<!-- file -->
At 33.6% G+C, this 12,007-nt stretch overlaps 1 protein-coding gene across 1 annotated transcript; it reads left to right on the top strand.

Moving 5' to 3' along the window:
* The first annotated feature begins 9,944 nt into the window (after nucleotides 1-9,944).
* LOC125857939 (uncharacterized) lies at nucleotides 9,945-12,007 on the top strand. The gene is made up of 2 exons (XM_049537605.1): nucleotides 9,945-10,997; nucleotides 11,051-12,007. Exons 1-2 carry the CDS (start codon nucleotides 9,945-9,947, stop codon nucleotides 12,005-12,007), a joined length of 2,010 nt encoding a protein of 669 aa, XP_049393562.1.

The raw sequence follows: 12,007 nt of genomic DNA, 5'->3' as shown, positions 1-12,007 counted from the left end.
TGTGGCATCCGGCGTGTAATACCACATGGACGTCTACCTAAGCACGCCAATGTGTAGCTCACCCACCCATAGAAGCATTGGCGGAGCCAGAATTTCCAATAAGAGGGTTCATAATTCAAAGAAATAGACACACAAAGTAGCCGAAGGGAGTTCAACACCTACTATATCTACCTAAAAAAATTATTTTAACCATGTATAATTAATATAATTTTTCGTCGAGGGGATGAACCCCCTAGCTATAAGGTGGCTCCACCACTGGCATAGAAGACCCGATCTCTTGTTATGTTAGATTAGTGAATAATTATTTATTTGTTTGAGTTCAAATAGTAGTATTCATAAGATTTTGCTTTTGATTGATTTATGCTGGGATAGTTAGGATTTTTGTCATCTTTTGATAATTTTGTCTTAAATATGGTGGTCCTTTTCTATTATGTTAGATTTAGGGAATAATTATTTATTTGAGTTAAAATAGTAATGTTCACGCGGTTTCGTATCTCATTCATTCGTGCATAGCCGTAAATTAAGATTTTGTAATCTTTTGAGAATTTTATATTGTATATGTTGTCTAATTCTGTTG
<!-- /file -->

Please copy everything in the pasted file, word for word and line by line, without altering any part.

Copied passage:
At 33.6% G+C, this 12,007-nt stretch overlaps 1 protein-coding gene across 1 annotated transcript; it reads left to right on the top strand.

Moving 5' to 3' along the window:
* The first annotated feature begins 9,944 nt into the window (after nucleotides 1-9,944).
* LOC125857939 (uncharacterized) lies at nucleotides 9,945-12,007 on the top strand. The gene is made up of 2 exons (XM_049537605.1): nucleotides 9,945-10,997; nucleotides 11,051-12,007. Exons 1-2 carry the CDS (start codon nucleotides 9,945-9,947, stop codon nucleotides 12,005-12,007), a joined length of 2,010 nt encoding a protein of 669 aa, XP_049393562.1.

The raw sequence follows: 12,007 nt of genomic DNA, 5'->3' as shown, positions 1-12,007 counted from the left end.
TGTGGCATCCGGCGTGTAATACCACATGGACGTCTACCTAAGCACGCCAATGTGTAGCTCACCCACCCATAGAAGCATTGGCGGAGCCAGAATTTCCAATAAGAGGGTTCATAATTCAAAGAAATAGACACACAAAGTAGCCGAAGGGAGTTCAACACCTACTATATCTACCTAAAAAAATTATTTTAACCATGTATAATTAATATAATTTTTCGTCGAGGGGATGAACCCCCTAGCTATAAGGTGGCTCCACCACTGGCATAGAAGACCCGATCTCTTGTTATGTTAGATTAGTGAATAATTATTTATTTGTTTGAGTTCAAATAGTAGTATTCATAAGATTTTGCTTTTGATTGATTTATGCTGGGATAGTTAGGATTTTTGTCATCTTTTGATAATTTTGTCTTAAATATGGTGGTCCTTTTCTATTATGTTAGATTTAGGGAATAATTATTTATTTGAGTTAAAATAGTAATGTTCACGCGGTTTCGTATCTCATTCATTCGTGCATAGCCGTAAATTAAGATTTTGTAATCTTTTGAGAATTTTATATTGTATATGTTGTCTAATTCTGTTG